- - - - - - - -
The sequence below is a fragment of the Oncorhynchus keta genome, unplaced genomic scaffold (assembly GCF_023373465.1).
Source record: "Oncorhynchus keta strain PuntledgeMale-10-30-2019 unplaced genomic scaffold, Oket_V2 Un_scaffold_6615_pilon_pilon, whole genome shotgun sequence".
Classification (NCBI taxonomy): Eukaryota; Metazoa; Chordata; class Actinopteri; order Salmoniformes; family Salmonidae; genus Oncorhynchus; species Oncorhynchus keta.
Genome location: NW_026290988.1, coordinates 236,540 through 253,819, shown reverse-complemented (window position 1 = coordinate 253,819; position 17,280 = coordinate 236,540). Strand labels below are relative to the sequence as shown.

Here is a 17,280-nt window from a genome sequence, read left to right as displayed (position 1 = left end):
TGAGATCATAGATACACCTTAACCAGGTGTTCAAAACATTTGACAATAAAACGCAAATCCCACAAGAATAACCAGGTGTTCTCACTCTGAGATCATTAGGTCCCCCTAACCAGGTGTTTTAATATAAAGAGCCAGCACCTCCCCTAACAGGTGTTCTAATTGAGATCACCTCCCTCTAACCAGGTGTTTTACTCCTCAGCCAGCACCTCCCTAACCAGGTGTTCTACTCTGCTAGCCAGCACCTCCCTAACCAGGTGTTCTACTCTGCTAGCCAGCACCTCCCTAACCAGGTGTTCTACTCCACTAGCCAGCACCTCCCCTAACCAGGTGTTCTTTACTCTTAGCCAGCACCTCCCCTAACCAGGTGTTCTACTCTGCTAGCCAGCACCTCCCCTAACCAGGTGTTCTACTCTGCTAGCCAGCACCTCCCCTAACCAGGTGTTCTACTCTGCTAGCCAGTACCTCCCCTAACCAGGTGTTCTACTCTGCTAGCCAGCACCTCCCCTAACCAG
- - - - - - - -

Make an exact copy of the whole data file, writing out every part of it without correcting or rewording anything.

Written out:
The sequence below is a fragment of the Oncorhynchus keta genome, unplaced genomic scaffold (assembly GCF_023373465.1).
Source record: "Oncorhynchus keta strain PuntledgeMale-10-30-2019 unplaced genomic scaffold, Oket_V2 Un_scaffold_6615_pilon_pilon, whole genome shotgun sequence".
Classification (NCBI taxonomy): Eukaryota; Metazoa; Chordata; class Actinopteri; order Salmoniformes; family Salmonidae; genus Oncorhynchus; species Oncorhynchus keta.
Genome location: NW_026290988.1, coordinates 236,540 through 253,819, shown reverse-complemented (window position 1 = coordinate 253,819; position 17,280 = coordinate 236,540). Strand labels below are relative to the sequence as shown.

Here is a 17,280-nt window from a genome sequence, read left to right as displayed (position 1 = left end):
TGAGATCATAGATACACCTTAACCAGGTGTTCAAAACATTTGACAATAAAACGCAAATCCCACAAGAATAACCAGGTGTTCTCACTCTGAGATCATTAGGTCCCCCTAACCAGGTGTTTTAATATAAAGAGCCAGCACCTCCCCTAACAGGTGTTCTAATTGAGATCACCTCCCTCTAACCAGGTGTTTTACTCCTCAGCCAGCACCTCCCTAACCAGGTGTTCTACTCTGCTAGCCAGCACCTCCCTAACCAGGTGTTCTACTCTGCTAGCCAGCACCTCCCTAACCAGGTGTTCTACTCCACTAGCCAGCACCTCCCCTAACCAGGTGTTCTTTACTCTTAGCCAGCACCTCCCCTAACCAGGTGTTCTACTCTGCTAGCCAGCACCTCCCCTAACCAGGTGTTCTACTCTGCTAGCCAGCACCTCCCCTAACCAGGTGTTCTACTCTGCTAGCCAGTACCTCCCCTAACCAGGTGTTCTACTCTGCTAGCCAGCACCTCCCCTAACCAG